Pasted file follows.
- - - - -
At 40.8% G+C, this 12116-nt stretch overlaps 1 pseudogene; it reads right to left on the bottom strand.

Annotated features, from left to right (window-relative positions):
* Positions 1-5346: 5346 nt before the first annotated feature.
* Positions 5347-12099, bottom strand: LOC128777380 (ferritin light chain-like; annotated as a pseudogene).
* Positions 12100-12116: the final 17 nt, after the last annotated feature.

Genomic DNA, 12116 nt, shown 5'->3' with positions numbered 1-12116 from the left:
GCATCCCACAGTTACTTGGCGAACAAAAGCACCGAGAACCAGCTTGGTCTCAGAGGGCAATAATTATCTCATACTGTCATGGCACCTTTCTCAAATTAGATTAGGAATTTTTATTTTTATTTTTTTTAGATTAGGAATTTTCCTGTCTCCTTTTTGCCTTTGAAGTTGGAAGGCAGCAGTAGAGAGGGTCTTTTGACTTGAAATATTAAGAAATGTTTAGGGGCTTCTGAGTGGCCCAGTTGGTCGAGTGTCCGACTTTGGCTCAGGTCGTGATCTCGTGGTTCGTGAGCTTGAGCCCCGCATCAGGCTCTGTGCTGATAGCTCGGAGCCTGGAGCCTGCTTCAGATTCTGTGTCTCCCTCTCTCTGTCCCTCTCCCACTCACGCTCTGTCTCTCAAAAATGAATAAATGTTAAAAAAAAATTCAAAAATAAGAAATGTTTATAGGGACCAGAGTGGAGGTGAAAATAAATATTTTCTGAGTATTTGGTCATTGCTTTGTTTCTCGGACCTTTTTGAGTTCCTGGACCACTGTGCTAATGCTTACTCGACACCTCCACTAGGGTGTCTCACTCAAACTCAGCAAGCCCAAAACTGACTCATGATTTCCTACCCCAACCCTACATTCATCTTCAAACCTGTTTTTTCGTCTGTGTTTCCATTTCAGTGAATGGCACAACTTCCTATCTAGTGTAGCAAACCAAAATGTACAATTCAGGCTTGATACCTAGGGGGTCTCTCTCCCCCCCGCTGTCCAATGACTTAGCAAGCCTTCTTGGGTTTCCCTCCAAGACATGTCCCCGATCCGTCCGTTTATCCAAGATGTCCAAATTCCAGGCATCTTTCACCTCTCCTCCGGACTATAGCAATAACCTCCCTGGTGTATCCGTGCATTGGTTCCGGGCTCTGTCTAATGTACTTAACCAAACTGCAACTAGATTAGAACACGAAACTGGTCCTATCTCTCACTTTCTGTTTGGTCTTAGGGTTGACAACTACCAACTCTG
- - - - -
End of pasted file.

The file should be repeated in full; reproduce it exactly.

At 40.8% G+C, this 12116-nt stretch overlaps 1 pseudogene; it reads right to left on the bottom strand.

Annotated features, from left to right (window-relative positions):
* Positions 1-5346: 5346 nt before the first annotated feature.
* Positions 5347-12099, bottom strand: LOC128777380 (ferritin light chain-like; annotated as a pseudogene).
* Positions 12100-12116: the final 17 nt, after the last annotated feature.

Genomic DNA, 12116 nt, shown 5'->3' with positions numbered 1-12116 from the left:
GCATCCCACAGTTACTTGGCGAACAAAAGCACCGAGAACCAGCTTGGTCTCAGAGGGCAATAATTATCTCATACTGTCATGGCACCTTTCTCAAATTAGATTAGGAATTTTTATTTTTATTTTTTTTAGATTAGGAATTTTCCTGTCTCCTTTTTGCCTTTGAAGTTGGAAGGCAGCAGTAGAGAGGGTCTTTTGACTTGAAATATTAAGAAATGTTTAGGGGCTTCTGAGTGGCCCAGTTGGTCGAGTGTCCGACTTTGGCTCAGGTCGTGATCTCGTGGTTCGTGAGCTTGAGCCCCGCATCAGGCTCTGTGCTGATAGCTCGGAGCCTGGAGCCTGCTTCAGATTCTGTGTCTCCCTCTCTCTGTCCCTCTCCCACTCACGCTCTGTCTCTCAAAAATGAATAAATGTTAAAAAAAAATTCAAAAATAAGAAATGTTTATAGGGACCAGAGTGGAGGTGAAAATAAATATTTTCTGAGTATTTGGTCATTGCTTTGTTTCTCGGACCTTTTTGAGTTCCTGGACCACTGTGCTAATGCTTACTCGACACCTCCACTAGGGTGTCTCACTCAAACTCAGCAAGCCCAAAACTGACTCATGATTTCCTACCCCAACCCTACATTCATCTTCAAACCTGTTTTTTCGTCTGTGTTTCCATTTCAGTGAATGGCACAACTTCCTATCTAGTGTAGCAAACCAAAATGTACAATTCAGGCTTGATACCTAGGGGGTCTCTCTCCCCCCCGCTGTCCAATGACTTAGCAAGCCTTCTTGGGTTTCCCTCCAAGACATGTCCCCGATCCGTCCGTTTATCCAAGATGTCCAAATTCCAGGCATCTTTCACCTCTCCTCCGGACTATAGCAATAACCTCCCTGGTGTATCCGTGCATTGGTTCCGGGCTCTGTCTAATGTACTTAACCAAACTGCAACTAGATTAGAACACGAAACTGGTCCTATCTCTCACTTTCTGTTTGGTCTTAGGGTTGACAACTACCAACTCTG